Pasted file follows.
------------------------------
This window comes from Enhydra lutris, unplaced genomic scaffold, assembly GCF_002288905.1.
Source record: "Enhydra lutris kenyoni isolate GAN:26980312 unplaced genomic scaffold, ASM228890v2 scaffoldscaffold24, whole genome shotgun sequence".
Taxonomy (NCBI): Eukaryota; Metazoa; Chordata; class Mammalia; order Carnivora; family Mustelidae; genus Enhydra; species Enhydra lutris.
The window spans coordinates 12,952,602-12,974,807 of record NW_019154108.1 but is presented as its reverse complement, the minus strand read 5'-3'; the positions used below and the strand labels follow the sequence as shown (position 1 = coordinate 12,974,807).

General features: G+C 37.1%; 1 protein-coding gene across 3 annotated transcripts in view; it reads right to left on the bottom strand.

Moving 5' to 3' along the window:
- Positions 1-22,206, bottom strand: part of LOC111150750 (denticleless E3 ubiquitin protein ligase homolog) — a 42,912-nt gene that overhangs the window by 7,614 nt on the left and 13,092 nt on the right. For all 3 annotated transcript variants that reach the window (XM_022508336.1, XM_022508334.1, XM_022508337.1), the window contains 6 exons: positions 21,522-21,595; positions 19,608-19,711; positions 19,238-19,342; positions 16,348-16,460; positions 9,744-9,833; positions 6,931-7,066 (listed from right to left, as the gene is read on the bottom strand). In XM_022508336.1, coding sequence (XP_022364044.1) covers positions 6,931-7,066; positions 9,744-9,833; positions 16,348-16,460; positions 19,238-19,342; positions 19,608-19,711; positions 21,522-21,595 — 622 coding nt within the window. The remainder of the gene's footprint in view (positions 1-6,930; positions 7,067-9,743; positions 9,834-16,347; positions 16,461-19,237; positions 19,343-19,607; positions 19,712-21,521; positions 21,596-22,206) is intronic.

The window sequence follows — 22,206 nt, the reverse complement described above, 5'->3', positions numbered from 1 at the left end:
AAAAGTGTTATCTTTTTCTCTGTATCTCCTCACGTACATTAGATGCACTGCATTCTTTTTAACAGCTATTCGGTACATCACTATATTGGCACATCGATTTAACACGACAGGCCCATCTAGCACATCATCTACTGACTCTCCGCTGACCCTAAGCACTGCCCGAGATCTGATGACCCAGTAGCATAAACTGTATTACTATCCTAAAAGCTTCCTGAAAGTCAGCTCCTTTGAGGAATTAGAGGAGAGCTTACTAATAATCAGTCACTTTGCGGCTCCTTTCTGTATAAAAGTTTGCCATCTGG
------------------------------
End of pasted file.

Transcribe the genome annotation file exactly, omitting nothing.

This window comes from Enhydra lutris, unplaced genomic scaffold, assembly GCF_002288905.1.
Source record: "Enhydra lutris kenyoni isolate GAN:26980312 unplaced genomic scaffold, ASM228890v2 scaffoldscaffold24, whole genome shotgun sequence".
Taxonomy (NCBI): Eukaryota; Metazoa; Chordata; class Mammalia; order Carnivora; family Mustelidae; genus Enhydra; species Enhydra lutris.
The window spans coordinates 12,952,602-12,974,807 of record NW_019154108.1 but is presented as its reverse complement, the minus strand read 5'-3'; the positions used below and the strand labels follow the sequence as shown (position 1 = coordinate 12,974,807).

General features: G+C 37.1%; 1 protein-coding gene across 3 annotated transcripts in view; it reads right to left on the bottom strand.

Moving 5' to 3' along the window:
- Positions 1-22,206, bottom strand: part of LOC111150750 (denticleless E3 ubiquitin protein ligase homolog) — a 42,912-nt gene that overhangs the window by 7,614 nt on the left and 13,092 nt on the right. For all 3 annotated transcript variants that reach the window (XM_022508336.1, XM_022508334.1, XM_022508337.1), the window contains 6 exons: positions 21,522-21,595; positions 19,608-19,711; positions 19,238-19,342; positions 16,348-16,460; positions 9,744-9,833; positions 6,931-7,066 (listed from right to left, as the gene is read on the bottom strand). In XM_022508336.1, coding sequence (XP_022364044.1) covers positions 6,931-7,066; positions 9,744-9,833; positions 16,348-16,460; positions 19,238-19,342; positions 19,608-19,711; positions 21,522-21,595 — 622 coding nt within the window. The remainder of the gene's footprint in view (positions 1-6,930; positions 7,067-9,743; positions 9,834-16,347; positions 16,461-19,237; positions 19,343-19,607; positions 19,712-21,521; positions 21,596-22,206) is intronic.

The window sequence follows — 22,206 nt, the reverse complement described above, 5'->3', positions numbered from 1 at the left end:
AAAAGTGTTATCTTTTTCTCTGTATCTCCTCACGTACATTAGATGCACTGCATTCTTTTTAACAGCTATTCGGTACATCACTATATTGGCACATCGATTTAACACGACAGGCCCATCTAGCACATCATCTACTGACTCTCCGCTGACCCTAAGCACTGCCCGAGATCTGATGACCCAGTAGCATAAACTGTATTACTATCCTAAAAGCTTCCTGAAAGTCAGCTCCTTTGAGGAATTAGAGGAGAGCTTACTAATAATCAGTCACTTTGCGGCTCCTTTCTGTATAAAAGTTTGCCATCTGG